Organic farmers call for ban of chemical linked to decline in bee population

Courtesy Sam Marlow

Courtesy Sam Marlow

Farmers and advocacy groups across Ontario concerned with the alarming decrease in the bee population are calling for a neonicotinoid ban by spring 2014.

Nathan Carey, a farmer in Neustadt, Ontario, is one of them.

Carey and his wife, Tarrah, have been running Green Being Farm, an organic farm, for six years. They raise sheep, pigs, chickens and cattle on the farm. The pair run a community shared agriculture (CSA) program for those looking for locally and organically grown vegetables.

Their farm depends on pollinators such as bees and when Carey started noticing the lack of them around his farm, he started to worry.

“When I noticed a lack of pollinators around the farm, I started asking neighbours and people who stopped by if they had similar experience and the majority of people did,” Carey said during a phone interview Wednesday afternoon.

So he began to make a plan to save a creature so crucial to our ecosystem: ban the use of neonicotinoid in Ontario by next year.

Neonicotinoid is the chemical linked by scientists to the alarming decrease of the bee population.

Some farmers use the harmful chemical to prevent pests from eating their crop. They are applied to the soil and absorbed by the whole plant. The plant becomes toxic from the roots to the leaves, stems and pollen.

A review by The Xerces Society for Invertebrate Conservation, a nonprofit organization that protects wildlife, found the following:

  • “Honey bees exposed to sublethal levels of neonicotinoid can experience problems with flying and navigation, reduced taste sensitivity, and slower learning of new tastes, which all impact foraging ability.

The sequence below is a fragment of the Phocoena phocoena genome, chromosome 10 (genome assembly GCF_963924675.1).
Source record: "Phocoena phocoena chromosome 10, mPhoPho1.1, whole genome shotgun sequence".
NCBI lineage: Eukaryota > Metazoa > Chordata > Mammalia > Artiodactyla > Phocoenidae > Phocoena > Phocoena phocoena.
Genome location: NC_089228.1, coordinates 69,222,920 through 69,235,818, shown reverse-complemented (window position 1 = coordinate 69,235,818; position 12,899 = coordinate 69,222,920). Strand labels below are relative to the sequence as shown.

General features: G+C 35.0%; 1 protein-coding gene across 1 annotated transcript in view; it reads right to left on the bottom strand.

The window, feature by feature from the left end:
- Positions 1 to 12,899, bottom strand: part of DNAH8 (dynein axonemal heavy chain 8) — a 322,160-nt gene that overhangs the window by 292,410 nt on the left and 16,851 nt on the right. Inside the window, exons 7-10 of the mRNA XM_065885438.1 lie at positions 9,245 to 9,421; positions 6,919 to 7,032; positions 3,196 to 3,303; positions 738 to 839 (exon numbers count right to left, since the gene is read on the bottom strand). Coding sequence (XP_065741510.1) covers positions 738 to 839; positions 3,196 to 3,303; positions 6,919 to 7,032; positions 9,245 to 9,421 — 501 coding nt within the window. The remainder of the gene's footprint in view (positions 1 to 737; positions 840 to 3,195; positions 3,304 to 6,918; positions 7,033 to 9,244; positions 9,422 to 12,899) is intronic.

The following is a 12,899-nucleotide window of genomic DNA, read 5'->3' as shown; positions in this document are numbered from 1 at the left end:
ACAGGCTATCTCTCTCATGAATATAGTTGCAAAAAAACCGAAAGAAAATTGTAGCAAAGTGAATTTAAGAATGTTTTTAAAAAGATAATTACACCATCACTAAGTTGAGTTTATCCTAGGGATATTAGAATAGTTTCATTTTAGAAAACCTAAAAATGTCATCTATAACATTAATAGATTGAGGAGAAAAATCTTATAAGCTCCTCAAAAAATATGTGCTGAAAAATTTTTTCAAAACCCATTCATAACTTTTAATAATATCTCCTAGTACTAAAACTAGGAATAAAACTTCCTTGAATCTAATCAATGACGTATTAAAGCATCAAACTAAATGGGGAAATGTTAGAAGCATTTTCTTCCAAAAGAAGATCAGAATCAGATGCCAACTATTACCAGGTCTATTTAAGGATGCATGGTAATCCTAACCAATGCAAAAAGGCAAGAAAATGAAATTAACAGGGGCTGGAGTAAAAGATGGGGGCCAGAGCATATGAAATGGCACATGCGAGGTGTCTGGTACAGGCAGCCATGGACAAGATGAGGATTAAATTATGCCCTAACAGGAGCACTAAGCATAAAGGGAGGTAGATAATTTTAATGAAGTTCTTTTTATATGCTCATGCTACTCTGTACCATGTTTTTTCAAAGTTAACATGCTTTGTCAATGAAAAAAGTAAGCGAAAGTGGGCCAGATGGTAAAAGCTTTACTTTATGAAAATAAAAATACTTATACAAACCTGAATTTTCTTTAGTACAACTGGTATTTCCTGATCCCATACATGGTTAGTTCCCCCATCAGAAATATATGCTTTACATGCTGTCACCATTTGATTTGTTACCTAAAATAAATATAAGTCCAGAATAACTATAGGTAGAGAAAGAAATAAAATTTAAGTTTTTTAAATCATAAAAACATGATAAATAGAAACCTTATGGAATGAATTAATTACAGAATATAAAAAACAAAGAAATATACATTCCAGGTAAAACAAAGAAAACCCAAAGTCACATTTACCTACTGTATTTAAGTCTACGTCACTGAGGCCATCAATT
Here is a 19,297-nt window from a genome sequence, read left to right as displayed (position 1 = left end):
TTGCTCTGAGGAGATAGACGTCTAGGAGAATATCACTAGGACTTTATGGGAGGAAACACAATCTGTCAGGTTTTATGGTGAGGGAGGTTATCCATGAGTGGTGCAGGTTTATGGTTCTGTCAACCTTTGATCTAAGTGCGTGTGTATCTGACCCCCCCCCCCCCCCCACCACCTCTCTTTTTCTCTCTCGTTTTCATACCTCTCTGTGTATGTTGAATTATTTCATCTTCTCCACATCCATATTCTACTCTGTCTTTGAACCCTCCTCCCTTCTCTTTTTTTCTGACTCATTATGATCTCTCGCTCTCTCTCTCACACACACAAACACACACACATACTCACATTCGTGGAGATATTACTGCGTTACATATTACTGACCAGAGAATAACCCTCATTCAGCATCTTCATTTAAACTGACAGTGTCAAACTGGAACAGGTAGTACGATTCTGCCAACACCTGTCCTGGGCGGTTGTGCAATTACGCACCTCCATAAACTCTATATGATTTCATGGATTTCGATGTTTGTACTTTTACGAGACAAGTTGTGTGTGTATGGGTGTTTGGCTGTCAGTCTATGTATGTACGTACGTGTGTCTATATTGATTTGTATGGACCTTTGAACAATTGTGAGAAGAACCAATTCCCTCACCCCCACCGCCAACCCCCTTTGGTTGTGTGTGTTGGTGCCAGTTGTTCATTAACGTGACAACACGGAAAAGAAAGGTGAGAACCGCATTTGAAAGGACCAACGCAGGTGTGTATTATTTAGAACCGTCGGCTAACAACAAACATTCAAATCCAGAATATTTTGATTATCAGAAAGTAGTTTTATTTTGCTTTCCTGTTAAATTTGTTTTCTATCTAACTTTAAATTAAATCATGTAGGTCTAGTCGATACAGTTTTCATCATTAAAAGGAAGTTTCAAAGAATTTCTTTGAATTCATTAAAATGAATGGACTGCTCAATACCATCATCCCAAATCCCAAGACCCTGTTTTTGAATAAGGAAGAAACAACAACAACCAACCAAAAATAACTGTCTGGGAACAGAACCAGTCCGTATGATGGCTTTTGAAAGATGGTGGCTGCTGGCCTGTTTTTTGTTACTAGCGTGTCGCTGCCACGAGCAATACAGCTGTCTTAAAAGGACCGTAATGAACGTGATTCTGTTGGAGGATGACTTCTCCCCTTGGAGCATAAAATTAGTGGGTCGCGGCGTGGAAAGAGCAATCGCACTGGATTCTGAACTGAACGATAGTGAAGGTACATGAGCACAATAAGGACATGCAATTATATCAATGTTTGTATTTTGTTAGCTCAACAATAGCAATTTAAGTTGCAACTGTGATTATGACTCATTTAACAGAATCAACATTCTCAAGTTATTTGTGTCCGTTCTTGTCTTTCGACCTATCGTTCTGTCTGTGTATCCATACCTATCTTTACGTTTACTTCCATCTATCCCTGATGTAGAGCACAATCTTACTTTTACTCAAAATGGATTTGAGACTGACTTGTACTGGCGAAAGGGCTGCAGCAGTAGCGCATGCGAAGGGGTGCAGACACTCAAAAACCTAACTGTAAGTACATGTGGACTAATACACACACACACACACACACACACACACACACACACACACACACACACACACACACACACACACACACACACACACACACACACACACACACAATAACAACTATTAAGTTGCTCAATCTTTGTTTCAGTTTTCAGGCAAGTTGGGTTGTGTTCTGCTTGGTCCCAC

• “Bumble bees exposed to sublethal levels of neonicotinoid exhibit reduced food consumption, reproduction, worker survival rates, and foraging activity.”

In the 40-page review, the organization recommends that legislators, regulators and municipal leaders across the country should consider banning the use of neonicotinoid for “cosmetic purposes on ornamental and landscape plants.”

To move forward with his goal of implementing a neonicotinoid ban by next spring, Carey meets with community members passionate about the issue, sends out messages to a mailing list of 80-100 people and works with organizations such as National Farmers Union, organization of Canadian farmers, Sierra Club, a national environment organization, and other advocacy groups.

“One of the things I’ve done in our local group is encouraged people to write to their MPs. I’m really encouraged that Kathleen Wynne took action on this. I don’t see that type of action coming from the federal government,” said Carey.

Premier Wynne, who is also Ontario’s Agriculture Minister, has asked the federal government to speed up its review of neonicotinoid seed treatments.

And it might not come fast enough.

Carey says the bee population has experienced a drop of 35 per cent in the past three years.

A petition started by the Ontario Beekeepers Association that is addressed to Wynne calls for the immediate ban of the use of neonicotinoid in Ontario. The petition has accumulated over 18,000 signatures to date.

“We are undermining the stability of our food system. The risk of losing those bees is pretty devastating. This issue isn’t just about farmers and beekeepers, it’s about everyone. We are all dependent on these natural systems,” said Carey.

To put it in context, Carey says to picture any business losing 35 per cent of their production.